A storm is blowing over Pakatan Rakyat in Selangor and the mainstream media are going to town over it.
One of the issues that was bound to crop up sooner or later revolves around the Pakatan Rakyat leaders’ relationship with the the business community including developers. PR representatives need to keep the business community at arm’s length to protect the interests of the public. It cannot always be a “win-win” situation. Sometimes, PR leaders have to choose whose interests they want to protect and uphold – vested business interests or the people’s interests (e.g. workers’ rights, public safety and environmental protection). For instance, PR leaders need to respond decisively to the people’s demands for a ban on all steep hill-slope development.
The other issue is whether CAT is really being put into practice – or is it just a slogan? For instance, why haven’t Pakatan leaders declared their assets publicly? Pakatan reps were elected to power in five states because people felt they would be different from the BN folks. The non-declaration of assets so far is a major letdown.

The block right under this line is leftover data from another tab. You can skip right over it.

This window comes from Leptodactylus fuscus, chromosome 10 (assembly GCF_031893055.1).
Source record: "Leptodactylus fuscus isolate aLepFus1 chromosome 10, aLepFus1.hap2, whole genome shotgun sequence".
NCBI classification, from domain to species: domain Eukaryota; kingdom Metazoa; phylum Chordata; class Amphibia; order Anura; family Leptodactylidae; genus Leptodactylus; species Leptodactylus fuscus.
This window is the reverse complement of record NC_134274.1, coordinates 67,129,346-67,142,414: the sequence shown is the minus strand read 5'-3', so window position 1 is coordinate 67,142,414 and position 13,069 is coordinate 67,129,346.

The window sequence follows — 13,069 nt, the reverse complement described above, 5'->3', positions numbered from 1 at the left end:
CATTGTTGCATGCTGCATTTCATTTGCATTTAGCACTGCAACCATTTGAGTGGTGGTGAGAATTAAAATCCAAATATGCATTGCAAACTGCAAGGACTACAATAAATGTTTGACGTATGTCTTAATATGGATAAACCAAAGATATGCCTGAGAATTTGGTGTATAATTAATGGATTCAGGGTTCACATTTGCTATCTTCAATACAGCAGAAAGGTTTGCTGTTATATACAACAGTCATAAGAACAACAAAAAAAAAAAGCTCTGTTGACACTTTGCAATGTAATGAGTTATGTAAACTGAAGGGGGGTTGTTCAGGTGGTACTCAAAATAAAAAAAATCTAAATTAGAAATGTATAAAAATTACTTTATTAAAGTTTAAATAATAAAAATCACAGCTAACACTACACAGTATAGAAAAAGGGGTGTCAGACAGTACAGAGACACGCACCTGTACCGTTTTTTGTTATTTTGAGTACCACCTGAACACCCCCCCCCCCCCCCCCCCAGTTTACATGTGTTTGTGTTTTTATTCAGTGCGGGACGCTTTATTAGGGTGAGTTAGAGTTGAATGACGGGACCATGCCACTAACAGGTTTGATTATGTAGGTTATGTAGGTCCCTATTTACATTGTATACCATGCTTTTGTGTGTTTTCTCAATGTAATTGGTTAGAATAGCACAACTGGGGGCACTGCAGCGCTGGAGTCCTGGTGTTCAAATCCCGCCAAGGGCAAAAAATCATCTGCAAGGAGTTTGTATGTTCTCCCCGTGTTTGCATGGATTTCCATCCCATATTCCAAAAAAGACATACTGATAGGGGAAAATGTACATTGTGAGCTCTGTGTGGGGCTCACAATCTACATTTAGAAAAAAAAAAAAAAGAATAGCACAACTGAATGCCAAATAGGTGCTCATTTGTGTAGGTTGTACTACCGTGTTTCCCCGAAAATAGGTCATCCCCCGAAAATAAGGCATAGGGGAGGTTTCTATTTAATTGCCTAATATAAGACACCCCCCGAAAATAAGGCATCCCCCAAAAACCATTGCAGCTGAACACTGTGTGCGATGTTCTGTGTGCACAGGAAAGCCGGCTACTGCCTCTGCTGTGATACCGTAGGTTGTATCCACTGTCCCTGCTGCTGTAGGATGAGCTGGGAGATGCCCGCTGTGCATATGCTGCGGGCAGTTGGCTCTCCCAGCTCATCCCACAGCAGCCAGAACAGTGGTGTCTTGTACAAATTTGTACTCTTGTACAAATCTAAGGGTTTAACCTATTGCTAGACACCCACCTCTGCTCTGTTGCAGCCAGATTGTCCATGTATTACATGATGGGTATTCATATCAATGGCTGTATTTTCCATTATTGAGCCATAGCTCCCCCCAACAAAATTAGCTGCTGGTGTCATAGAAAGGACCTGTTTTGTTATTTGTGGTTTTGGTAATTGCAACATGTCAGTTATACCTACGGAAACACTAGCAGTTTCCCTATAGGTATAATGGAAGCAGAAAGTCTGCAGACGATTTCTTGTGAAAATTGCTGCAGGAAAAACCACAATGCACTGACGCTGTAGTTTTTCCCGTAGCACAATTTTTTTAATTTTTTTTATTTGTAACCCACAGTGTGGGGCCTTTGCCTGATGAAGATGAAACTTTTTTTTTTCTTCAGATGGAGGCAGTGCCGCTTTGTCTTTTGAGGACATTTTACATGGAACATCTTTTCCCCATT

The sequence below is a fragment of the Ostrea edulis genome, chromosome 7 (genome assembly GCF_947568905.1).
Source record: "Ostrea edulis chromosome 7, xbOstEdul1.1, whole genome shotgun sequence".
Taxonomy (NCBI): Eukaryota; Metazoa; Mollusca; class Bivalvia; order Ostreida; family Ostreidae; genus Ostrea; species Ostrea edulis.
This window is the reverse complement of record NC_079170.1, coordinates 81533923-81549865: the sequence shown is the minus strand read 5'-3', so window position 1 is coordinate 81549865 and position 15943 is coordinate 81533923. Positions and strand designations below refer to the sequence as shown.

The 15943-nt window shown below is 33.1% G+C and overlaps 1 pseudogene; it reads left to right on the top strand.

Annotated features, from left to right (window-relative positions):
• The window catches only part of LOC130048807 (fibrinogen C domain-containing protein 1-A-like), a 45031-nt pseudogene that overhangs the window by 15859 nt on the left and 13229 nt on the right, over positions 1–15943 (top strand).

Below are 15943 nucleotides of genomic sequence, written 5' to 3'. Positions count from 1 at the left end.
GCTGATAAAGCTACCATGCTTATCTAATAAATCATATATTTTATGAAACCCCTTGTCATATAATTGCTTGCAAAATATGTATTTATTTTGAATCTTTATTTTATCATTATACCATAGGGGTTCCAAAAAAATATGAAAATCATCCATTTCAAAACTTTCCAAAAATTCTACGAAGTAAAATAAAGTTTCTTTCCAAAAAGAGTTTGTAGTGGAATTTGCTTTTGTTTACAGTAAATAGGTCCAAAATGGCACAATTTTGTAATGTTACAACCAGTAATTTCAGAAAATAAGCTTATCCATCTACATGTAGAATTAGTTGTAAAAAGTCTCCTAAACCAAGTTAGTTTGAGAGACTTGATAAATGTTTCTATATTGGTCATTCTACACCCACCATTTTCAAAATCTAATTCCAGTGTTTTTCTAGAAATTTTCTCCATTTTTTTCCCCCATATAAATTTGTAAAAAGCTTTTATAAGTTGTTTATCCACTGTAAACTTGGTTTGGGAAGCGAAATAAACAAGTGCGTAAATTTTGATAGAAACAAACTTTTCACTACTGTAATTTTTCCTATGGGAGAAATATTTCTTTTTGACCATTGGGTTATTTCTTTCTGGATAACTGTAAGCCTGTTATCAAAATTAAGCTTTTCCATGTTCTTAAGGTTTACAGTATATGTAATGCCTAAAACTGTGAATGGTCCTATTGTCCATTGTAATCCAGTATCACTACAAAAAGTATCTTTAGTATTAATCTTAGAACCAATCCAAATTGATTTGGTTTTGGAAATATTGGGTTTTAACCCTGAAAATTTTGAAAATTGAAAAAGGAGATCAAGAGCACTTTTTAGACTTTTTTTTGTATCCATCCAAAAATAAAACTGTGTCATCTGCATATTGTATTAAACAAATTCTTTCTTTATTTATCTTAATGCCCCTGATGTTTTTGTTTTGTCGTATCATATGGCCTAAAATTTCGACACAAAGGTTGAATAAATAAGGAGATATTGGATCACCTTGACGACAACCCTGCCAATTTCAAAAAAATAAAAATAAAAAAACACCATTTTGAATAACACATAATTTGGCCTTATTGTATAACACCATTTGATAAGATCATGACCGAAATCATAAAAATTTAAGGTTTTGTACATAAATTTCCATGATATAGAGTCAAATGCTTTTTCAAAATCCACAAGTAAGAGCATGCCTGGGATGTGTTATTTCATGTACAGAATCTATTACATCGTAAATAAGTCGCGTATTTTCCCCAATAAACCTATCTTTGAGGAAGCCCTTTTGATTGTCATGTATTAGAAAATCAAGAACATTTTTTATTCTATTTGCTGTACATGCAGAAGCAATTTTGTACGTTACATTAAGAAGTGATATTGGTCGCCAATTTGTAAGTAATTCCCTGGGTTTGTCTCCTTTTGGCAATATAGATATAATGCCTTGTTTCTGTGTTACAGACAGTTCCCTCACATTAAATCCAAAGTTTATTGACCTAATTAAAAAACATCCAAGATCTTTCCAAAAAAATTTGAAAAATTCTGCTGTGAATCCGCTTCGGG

I made a quick call to economist Charles Santiago, the DAP MP for Klang and one of the more principled politicians in Pakatan, to find out what was going on with the move of the main bus station to Klang Sentral, about 15 minutes away.
He explained that there had been public protests and opposition to the move to Klang Sentral. In view of this, all he was asking for was for the concession agreement between the Klang Municipal Council and the developer to be made public and for a public inquiry to be held before a final decision was made. Sounds reasonable to me.
Pakatan had better resolve this quickly, but I suspect this is just a symptom of a much deeper problem that is bound to manifest itself in different ways and on other occasions.